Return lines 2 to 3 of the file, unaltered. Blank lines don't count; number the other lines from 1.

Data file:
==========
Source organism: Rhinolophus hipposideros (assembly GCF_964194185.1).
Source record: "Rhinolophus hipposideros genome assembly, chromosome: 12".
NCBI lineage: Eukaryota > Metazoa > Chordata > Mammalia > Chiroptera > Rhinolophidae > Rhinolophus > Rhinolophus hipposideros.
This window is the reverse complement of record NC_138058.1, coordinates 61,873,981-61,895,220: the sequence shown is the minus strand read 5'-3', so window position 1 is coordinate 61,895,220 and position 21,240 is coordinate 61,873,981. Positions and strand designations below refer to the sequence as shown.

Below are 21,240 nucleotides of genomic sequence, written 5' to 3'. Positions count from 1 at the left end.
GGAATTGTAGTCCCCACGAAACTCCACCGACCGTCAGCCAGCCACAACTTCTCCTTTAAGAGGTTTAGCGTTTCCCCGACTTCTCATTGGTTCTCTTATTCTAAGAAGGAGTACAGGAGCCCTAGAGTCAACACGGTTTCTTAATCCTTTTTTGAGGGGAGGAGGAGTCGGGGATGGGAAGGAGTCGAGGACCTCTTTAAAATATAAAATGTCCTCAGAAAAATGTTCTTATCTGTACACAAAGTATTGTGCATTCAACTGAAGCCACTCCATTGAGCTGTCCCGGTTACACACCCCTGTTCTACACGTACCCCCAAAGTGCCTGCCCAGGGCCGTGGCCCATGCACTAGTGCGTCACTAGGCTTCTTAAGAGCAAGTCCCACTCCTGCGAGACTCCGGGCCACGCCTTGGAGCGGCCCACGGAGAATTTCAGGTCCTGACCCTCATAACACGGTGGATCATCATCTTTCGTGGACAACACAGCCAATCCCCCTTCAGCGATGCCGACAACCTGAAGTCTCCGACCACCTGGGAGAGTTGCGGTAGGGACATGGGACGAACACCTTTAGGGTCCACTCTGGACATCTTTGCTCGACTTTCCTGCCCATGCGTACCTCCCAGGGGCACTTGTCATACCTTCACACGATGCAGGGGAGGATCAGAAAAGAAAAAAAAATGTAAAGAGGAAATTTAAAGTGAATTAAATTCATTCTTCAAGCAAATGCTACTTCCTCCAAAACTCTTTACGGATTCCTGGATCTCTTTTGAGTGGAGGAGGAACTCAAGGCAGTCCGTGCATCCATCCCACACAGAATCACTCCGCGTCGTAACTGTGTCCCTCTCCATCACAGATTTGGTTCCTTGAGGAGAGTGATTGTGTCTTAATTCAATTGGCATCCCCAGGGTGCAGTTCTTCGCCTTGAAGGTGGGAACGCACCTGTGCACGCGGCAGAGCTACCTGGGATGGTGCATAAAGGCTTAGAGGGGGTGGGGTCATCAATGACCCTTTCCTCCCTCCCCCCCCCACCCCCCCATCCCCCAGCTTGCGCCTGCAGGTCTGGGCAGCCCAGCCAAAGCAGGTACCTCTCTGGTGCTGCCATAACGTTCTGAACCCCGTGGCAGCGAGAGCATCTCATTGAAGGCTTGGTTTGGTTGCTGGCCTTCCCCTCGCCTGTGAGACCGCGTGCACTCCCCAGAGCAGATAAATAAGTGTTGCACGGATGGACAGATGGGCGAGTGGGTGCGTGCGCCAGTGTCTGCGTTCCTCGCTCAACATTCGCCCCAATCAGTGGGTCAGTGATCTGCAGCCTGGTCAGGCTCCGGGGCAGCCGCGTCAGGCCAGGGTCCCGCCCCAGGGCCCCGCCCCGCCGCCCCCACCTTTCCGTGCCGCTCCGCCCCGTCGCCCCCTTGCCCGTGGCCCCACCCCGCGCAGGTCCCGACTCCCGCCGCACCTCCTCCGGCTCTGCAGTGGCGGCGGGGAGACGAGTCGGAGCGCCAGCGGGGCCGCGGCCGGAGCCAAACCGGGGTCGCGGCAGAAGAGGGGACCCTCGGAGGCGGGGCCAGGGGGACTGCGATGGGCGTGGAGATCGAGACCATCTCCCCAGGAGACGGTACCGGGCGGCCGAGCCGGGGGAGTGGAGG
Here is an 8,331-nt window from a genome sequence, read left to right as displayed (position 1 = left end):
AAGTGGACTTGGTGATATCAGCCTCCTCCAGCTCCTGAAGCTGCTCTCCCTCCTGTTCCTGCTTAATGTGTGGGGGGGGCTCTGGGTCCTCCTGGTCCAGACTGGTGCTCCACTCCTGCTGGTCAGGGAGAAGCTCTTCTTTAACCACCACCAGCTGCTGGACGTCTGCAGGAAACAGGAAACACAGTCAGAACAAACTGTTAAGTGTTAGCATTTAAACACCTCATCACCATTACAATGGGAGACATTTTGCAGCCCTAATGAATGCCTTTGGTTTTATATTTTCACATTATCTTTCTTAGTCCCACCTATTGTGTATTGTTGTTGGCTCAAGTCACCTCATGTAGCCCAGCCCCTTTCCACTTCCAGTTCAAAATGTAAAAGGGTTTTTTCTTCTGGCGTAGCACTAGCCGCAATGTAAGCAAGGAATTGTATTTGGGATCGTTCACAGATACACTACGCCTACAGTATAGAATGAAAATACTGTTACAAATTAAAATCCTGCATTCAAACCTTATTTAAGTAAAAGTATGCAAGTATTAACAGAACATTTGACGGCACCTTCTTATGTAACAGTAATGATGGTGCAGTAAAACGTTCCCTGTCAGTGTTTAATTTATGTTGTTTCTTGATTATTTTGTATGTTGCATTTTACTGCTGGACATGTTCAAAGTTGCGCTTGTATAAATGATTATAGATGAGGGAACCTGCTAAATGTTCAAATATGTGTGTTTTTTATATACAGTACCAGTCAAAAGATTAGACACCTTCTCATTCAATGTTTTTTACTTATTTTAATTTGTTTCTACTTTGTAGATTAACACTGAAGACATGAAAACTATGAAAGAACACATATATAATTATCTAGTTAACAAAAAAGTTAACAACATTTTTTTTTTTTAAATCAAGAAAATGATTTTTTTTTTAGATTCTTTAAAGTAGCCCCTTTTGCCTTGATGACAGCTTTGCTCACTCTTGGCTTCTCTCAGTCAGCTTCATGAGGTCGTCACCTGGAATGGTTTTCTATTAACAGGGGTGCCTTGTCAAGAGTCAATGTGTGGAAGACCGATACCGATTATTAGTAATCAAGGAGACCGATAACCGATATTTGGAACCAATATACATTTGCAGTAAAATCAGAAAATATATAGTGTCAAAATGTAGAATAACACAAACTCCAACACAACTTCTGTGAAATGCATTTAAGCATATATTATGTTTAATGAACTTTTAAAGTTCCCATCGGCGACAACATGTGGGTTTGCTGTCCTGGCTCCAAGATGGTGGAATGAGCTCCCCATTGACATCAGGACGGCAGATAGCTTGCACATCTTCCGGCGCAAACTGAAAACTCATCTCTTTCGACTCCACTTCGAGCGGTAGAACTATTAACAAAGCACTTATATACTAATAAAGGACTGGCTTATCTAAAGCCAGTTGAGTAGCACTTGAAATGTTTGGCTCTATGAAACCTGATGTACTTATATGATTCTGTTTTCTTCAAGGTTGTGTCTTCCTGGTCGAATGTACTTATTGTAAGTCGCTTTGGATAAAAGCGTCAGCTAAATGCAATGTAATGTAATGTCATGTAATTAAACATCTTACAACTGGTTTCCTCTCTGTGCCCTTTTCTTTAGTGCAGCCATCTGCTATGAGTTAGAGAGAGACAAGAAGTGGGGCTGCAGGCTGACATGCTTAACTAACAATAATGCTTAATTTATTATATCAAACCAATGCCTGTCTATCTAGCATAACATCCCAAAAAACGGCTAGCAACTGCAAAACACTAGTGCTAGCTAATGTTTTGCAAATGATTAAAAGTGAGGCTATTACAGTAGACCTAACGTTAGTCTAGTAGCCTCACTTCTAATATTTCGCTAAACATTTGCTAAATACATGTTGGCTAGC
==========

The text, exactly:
Source record: "Rhinolophus hipposideros genome assembly, chromosome: 12".
NCBI lineage: Eukaryota > Metazoa > Chordata > Mammalia > Chiroptera > Rhinolophidae > Rhinolophus > Rhinolophus hipposideros.